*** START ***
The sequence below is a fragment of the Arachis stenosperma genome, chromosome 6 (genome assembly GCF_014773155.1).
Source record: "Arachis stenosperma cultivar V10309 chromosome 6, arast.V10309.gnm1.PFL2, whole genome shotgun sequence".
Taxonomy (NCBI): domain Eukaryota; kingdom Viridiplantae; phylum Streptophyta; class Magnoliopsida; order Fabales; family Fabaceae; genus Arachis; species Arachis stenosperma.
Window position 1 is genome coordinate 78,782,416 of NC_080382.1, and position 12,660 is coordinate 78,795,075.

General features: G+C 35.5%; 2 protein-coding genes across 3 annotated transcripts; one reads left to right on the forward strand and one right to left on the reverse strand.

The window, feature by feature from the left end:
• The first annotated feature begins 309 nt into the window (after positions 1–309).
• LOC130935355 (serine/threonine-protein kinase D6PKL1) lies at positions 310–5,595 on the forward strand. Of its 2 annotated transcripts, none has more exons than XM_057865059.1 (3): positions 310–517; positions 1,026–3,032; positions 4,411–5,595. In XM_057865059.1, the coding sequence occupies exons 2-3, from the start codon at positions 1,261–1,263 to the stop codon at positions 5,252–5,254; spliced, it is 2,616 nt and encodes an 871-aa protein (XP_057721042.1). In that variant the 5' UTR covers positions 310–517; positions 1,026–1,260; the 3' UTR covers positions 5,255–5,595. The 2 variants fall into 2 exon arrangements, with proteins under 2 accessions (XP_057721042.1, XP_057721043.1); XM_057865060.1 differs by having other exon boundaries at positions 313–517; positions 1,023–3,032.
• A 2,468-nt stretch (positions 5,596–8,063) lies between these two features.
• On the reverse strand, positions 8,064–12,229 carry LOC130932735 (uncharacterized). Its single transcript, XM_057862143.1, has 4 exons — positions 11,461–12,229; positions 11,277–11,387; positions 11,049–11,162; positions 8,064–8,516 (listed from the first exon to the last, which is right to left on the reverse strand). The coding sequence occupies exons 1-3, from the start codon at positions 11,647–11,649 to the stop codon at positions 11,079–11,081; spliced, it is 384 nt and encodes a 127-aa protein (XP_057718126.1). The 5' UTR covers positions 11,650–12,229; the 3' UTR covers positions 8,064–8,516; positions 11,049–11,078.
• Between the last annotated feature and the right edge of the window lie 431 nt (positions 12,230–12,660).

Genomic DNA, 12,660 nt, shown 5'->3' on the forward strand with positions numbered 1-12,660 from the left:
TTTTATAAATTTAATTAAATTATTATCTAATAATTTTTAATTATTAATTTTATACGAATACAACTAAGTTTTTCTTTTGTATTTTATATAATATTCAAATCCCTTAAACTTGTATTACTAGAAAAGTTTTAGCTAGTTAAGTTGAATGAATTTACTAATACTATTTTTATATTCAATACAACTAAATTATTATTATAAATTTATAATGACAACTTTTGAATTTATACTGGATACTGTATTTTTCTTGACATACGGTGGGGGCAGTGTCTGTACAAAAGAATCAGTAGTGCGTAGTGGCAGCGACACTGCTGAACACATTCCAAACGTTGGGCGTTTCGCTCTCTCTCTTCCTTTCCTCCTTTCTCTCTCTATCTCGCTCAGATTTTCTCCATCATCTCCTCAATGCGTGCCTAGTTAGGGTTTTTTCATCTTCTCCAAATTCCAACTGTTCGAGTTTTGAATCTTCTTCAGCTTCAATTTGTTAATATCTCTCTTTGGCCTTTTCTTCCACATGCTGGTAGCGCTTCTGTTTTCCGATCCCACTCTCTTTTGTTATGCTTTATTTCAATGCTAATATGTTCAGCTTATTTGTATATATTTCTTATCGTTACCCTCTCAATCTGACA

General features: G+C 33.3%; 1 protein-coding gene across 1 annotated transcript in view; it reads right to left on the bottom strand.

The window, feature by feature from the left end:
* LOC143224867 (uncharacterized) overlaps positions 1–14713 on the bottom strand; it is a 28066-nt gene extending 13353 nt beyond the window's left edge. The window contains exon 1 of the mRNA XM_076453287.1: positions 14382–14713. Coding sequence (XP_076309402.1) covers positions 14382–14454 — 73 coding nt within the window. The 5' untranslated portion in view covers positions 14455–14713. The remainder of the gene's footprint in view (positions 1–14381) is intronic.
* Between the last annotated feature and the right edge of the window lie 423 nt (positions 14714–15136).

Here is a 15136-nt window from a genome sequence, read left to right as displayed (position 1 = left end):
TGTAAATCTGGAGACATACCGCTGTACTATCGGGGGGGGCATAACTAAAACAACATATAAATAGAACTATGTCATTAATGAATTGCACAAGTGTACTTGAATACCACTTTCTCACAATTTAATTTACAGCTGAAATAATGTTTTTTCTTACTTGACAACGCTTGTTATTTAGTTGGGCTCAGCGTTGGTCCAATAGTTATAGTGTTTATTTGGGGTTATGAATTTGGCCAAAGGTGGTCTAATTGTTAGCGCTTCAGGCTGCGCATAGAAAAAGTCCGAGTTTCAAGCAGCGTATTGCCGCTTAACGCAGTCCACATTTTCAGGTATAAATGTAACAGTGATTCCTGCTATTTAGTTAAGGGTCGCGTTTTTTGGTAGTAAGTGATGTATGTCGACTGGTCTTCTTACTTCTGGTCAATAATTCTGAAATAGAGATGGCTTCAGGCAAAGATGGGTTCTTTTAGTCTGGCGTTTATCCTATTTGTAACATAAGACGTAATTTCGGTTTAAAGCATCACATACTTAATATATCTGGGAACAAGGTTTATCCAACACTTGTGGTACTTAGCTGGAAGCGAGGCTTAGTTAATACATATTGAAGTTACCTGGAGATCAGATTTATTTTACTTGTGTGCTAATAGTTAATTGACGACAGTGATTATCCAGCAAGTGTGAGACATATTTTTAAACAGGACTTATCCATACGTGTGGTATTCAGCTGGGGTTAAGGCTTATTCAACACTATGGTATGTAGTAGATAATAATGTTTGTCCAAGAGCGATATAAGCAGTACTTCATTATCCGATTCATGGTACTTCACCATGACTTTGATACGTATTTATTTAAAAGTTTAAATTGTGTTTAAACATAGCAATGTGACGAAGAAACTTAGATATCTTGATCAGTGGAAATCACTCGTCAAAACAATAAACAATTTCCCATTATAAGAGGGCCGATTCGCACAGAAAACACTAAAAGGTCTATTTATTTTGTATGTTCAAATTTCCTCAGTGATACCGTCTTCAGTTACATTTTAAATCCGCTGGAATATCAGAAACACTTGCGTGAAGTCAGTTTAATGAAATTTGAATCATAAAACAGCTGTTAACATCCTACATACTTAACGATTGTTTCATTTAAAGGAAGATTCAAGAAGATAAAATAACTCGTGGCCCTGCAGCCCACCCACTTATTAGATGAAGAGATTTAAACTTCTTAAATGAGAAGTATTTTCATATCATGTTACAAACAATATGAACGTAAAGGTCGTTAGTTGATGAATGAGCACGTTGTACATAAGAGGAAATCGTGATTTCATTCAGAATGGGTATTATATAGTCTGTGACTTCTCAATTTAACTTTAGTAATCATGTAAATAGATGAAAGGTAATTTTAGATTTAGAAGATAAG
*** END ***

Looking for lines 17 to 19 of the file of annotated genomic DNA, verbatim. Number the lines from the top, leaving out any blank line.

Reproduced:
* Between the last annotated feature and the right edge of the window lie 423 nt (positions 14714–15136).

Here is a 15136-nt window from a genome sequence, read left to right as displayed (position 1 = left end):
TGTAAATCTGGAGACATACCGCTGTACTATCGGGGGGGGCATAACTAAAACAACATATAAATAGAACTATGTCATTAATGAATTGCACAAGTGTACTTGAATACCACTTTCTCACAATTTAATTTACAGCTGAAATAATGTTTTTTCTTACTTGACAACGCTTGTTATTTAGTTGGGCTCAGCGTTGGTCCAATAGTTATAGTGTTTATTTGGGGTTATGAATTTGGCCAAAGGTGGTCTAATTGTTAGCGCTTCAGGCTGCGCATAGAAAAAGTCCGAGTTTCAAGCAGCGTATTGCCGCTTAACGCAGTCCACATTTTCAGGTATAAATGTAACAGTGATTCCTGCTATTTAGTTAAGGGTCGCGTTTTTTGGTAGTAAGTGATGTATGTCGACTGGTCTTCTTACTTCTGGTCAATAATTCTGAAATAGAGATGGCTTCAGGCAAAGATGGGTTCTTTTAGTCTGGCGTTTATCCTATTTGTAACATAAGACGTAATTTCGGTTTAAAGCATCACATACTTAATATATCTGGGAACAAGGTTTATCCAACACTTGTGGTACTTAGCTGGAAGCGAGGCTTAGTTAATACATATTGAAGTTACCTGGAGATCAGATTTATTTTACTTGTGTGCTAATAGTTAATTGACGACAGTGATTATCCAGCAAGTGTGAGACATATTTTTAAACAGGACTTATCCATACGTGTGGTATTCAGCTGGGGTTAAGGCTTATTCAACACTATGGTATGTAGTAGATAATAATGTTTGTCCAAGAGCGATATAAGCAGTACTTCATTATCCGATTCATGGTACTTCACCATGACTTTGATACGTATTTATTTAAAAGTTTAAATTGTGTTTAAACATAGCAATGTGACGAAGAAACTTAGATATCTTGATCAGTGGAAATCACTCGTCAAAACAATAAACAATTTCCCATTATAAGAGGGCCGATTCGCACAGAAAACACTAAAAGGTCTATTTATTTTGTATGTTCAAATTTCCTCAGTGATACCGTCTTCAGTTACATTTTAAATCCGCTGGAATATCAGAAACACTTGCGTGAAGTCAGTTTAATGAAATTTGAATCATAAAACAGCTGTTAACATCCTACATACTTAACGATTGTTTCATTTAAAGGAAGATTCAAGAAGATAAAATAACTCGTGGCCCTGCAGCCCACCCACTTATTAGATGAAGAGATTTAAACTTCTTAAATGAGAAGTATTTTCATATCATGTTACAAACAATATGAACGTAAAGGTCGTTAGTTGATGAATGAGCACGTTGTACATAAGAGGAAATCGTGATTTCATTCAGAATGGGTATTATATAGTCTGTGACTTCTCAATTTAACTTTAGTAATCATGTAAATAGATGAAAGGTAATTTTAGATTTAGAAGATAAG